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After working for a company for 25 years, Ian was distraught to learn that following changes to the Solicitors Regulation Authority’s Code of Conduct, he would have to disclose his 31 year old criminal record.

Until August of this year I was employed in the accounts department of a large law firm being responsible for several European offices. My employment began in the early 1990’s and without being too boastful, I had an exemplary work record.

However, my life prior to this was very different. In my early 20’s I was arrested for armed robbery and in 1988 received a prison sentence of 7.5 years. Like many people with convictions, finding a suitable career upon release was not easy but I was determined to put that life behind me and I never gave up searching for a career rather than just a job.

I managed to find a succession of jobs but nothing that had any long term prospects. However, despite a series of setbacks, I wouldn’t let anything stop me and I persisted with my search. In 1994 I secured a position in the accounts department of a law firm as an accounts assistant. Few companies asked about criminal records at that time and my employer was no different.

Over the years I progressed internally becoming assistant manager and then after 11 years I took the lead on a newly created role as billing coordinator. The past 14 years have seen me build on this and four years ago I became manager.

My life outside of the ‘office’ also grew. I met my wife in 1993 and we celebrated our 22nd wedding anniversary this year with our two sons. We settled into an average, suburban life, something I never thought I would be able to enjoy.

After almost 25 years working for this company and building a new life with my wife and sons, I now find myself in a very difficult situation where I have become unemployed again. I had hoped that I would stay with the company until retirement but unfortunately a situation arose that has resulted in my employment being terminated.

Due to my employers desire to not only comply with the Solicitors Regulation Authority (SRA) but also with current and prospective client engagement letters, my company decided to carry out retrospective background checks on all employees. Before the check was even started I took the decision to disclose my conviction to one of the managing partners, who decided to raise it with both the SRA and an outside employment law specialist. Neither the SRA nor the legal advisors were able to offer any concrete guidance around whether my conviction prevented me from working in my finance role. Two months ago the SRA made the decision that my role was not eligible for this type of SRA approval and that I didn’t need to go through the process again in any future job.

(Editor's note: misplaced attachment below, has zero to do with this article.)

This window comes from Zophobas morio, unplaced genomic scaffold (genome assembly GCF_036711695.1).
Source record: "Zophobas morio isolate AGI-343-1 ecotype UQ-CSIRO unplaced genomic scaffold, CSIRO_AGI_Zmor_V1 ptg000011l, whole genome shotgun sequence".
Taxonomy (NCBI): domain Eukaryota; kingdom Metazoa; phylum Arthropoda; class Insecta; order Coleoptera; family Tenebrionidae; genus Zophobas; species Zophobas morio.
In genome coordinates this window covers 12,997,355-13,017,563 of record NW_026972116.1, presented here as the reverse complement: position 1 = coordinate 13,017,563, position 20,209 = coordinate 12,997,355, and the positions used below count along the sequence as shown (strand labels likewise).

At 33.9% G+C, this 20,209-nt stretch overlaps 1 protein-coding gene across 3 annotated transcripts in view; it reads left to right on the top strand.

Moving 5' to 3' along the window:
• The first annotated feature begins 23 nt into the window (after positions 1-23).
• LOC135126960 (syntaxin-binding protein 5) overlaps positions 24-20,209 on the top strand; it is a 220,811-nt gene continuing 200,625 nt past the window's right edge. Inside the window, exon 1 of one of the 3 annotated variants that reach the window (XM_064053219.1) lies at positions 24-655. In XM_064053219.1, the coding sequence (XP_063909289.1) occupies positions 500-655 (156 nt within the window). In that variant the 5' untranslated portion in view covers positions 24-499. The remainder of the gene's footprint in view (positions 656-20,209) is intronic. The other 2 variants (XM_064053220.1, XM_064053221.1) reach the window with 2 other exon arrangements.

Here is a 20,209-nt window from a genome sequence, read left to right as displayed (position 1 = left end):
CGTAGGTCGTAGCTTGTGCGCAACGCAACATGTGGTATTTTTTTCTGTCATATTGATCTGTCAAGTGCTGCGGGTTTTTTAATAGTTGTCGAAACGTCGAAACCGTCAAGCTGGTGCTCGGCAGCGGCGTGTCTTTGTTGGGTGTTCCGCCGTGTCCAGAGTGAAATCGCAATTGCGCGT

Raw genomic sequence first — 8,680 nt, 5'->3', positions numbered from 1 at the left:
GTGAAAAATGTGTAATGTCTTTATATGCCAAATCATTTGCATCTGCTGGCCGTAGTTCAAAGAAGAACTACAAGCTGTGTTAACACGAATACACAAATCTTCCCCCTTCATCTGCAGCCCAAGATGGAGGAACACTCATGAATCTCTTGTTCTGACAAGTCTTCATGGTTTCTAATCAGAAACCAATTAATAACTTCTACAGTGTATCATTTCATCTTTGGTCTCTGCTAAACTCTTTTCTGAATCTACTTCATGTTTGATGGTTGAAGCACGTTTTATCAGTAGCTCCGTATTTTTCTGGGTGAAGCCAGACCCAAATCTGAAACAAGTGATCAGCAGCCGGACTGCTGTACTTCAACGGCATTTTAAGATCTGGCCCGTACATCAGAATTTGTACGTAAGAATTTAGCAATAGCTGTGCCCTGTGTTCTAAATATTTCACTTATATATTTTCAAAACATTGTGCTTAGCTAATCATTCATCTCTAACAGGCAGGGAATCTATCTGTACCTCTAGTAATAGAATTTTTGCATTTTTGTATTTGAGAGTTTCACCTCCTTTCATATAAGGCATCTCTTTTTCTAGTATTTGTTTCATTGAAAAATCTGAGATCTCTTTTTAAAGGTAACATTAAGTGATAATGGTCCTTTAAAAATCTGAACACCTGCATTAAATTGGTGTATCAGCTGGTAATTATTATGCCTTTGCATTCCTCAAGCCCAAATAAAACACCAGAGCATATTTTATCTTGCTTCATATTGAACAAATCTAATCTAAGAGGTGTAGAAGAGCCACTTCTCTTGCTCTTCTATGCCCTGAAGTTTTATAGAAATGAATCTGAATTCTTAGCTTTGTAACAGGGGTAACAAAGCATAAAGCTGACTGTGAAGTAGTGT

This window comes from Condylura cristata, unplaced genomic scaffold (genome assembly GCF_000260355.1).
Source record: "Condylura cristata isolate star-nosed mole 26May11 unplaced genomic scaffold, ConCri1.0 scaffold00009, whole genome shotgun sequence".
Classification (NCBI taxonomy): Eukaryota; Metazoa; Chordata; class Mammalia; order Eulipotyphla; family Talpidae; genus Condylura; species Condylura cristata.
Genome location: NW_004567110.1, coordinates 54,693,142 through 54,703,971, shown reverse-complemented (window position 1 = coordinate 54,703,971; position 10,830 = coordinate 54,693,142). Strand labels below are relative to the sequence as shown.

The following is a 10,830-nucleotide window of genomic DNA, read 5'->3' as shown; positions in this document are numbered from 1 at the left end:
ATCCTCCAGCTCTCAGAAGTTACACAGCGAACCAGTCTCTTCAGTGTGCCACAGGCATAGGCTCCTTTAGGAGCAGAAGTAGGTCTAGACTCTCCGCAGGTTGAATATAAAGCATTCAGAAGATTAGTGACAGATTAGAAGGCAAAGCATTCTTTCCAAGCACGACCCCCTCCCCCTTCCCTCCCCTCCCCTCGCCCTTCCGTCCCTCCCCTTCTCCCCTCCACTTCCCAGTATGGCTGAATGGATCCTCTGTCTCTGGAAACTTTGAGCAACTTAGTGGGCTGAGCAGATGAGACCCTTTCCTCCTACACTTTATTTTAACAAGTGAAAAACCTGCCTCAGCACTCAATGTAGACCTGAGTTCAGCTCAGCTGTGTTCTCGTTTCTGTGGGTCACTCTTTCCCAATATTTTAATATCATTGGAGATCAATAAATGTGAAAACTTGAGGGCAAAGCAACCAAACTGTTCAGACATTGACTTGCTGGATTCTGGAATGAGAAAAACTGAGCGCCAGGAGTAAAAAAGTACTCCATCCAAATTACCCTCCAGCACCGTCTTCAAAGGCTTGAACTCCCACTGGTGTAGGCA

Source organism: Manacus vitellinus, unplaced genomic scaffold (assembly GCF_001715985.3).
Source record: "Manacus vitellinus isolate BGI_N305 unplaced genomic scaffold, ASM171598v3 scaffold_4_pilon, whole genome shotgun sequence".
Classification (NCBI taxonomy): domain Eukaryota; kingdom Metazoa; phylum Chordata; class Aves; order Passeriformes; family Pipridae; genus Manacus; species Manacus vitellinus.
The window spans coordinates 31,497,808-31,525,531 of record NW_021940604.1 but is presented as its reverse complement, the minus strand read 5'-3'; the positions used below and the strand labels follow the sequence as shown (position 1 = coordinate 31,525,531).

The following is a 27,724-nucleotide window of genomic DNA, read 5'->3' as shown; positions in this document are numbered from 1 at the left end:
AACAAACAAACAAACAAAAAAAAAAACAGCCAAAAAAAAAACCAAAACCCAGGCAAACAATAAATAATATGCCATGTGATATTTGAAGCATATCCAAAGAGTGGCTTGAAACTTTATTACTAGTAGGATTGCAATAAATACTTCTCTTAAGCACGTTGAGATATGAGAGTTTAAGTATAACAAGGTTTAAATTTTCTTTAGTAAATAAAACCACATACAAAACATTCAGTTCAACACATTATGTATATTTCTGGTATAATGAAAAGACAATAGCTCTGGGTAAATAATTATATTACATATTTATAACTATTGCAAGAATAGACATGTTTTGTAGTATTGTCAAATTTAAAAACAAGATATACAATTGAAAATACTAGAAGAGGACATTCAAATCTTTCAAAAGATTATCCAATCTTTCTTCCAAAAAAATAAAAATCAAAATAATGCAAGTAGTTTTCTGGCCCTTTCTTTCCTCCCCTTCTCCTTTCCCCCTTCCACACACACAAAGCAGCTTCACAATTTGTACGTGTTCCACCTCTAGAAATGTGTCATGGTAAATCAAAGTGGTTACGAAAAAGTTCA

The advice my employers received was discussed amongst a small number of the partners and, despite a faultless employment history and the fact that I’d worked for the company for approximately 25 years, the decision was made to terminate my employment.

I’m still in total shock over what’s happened and how I’ve been treated. The people that made the decision to terminate my employment were people I’d known for 25 years; I didn’t just think of them as my employers but also as friends. I was obviously nervous about disclosing my conviction to them and I knew that they’d probably be shocked but I didn’t think that it would result in my dismissal. I honestly thought that they’d use my 25 years of work experience to make a decision rather than something that happened 31 years ago to a very different person.

By Ian (name changed to protect identity)

Comment from Unlock

It’s extremely disappointing to hear that Ian’s employer’s took the decision to dismiss him, especially as the SRA have confirmed that his role was not covered by the SRA Standards and Regulations. However, it does evidence how once employers have seen details of somebody’s criminal record they can sometimes find it difficult not to act on it. It’s one of the reasons why we continue to campaign for changes to the current criminal record disclosure regime.

Ian has now accepted a settlement from his previous employers and is currently seeking a new role in a similar field.

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